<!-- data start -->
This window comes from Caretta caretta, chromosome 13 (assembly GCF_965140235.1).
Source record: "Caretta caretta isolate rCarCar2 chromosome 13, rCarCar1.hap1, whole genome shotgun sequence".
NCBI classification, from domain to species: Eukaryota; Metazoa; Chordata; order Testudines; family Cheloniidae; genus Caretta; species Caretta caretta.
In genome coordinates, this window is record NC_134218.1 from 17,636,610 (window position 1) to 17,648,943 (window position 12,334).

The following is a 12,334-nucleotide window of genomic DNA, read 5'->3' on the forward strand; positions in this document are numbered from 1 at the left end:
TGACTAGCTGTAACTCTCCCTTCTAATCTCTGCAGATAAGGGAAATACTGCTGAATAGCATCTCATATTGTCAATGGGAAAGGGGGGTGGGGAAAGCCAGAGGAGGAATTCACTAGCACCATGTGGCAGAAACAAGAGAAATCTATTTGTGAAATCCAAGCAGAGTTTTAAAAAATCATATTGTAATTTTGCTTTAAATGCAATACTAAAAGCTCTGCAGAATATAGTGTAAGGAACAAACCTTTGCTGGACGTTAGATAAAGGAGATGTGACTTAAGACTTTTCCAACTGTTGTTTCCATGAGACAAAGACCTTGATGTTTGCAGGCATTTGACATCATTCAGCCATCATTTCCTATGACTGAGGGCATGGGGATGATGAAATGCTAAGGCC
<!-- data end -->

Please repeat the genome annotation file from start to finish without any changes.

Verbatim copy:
This window comes from Caretta caretta, chromosome 13 (assembly GCF_965140235.1).
Source record: "Caretta caretta isolate rCarCar2 chromosome 13, rCarCar1.hap1, whole genome shotgun sequence".
NCBI classification, from domain to species: Eukaryota; Metazoa; Chordata; order Testudines; family Cheloniidae; genus Caretta; species Caretta caretta.
In genome coordinates, this window is record NC_134218.1 from 17,636,610 (window position 1) to 17,648,943 (window position 12,334).

The following is a 12,334-nucleotide window of genomic DNA, read 5'->3' on the forward strand; positions in this document are numbered from 1 at the left end:
TGACTAGCTGTAACTCTCCCTTCTAATCTCTGCAGATAAGGGAAATACTGCTGAATAGCATCTCATATTGTCAATGGGAAAGGGGGGTGGGGAAAGCCAGAGGAGGAATTCACTAGCACCATGTGGCAGAAACAAGAGAAATCTATTTGTGAAATCCAAGCAGAGTTTTAAAAAATCATATTGTAATTTTGCTTTAAATGCAATACTAAAAGCTCTGCAGAATATAGTGTAAGGAACAAACCTTTGCTGGACGTTAGATAAAGGAGATGTGACTTAAGACTTTTCCAACTGTTGTTTCCATGAGACAAAGACCTTGATGTTTGCAGGCATTTGACATCATTCAGCCATCATTTCCTATGACTGAGGGCATGGGGATGATGAAATGCTAAGGCC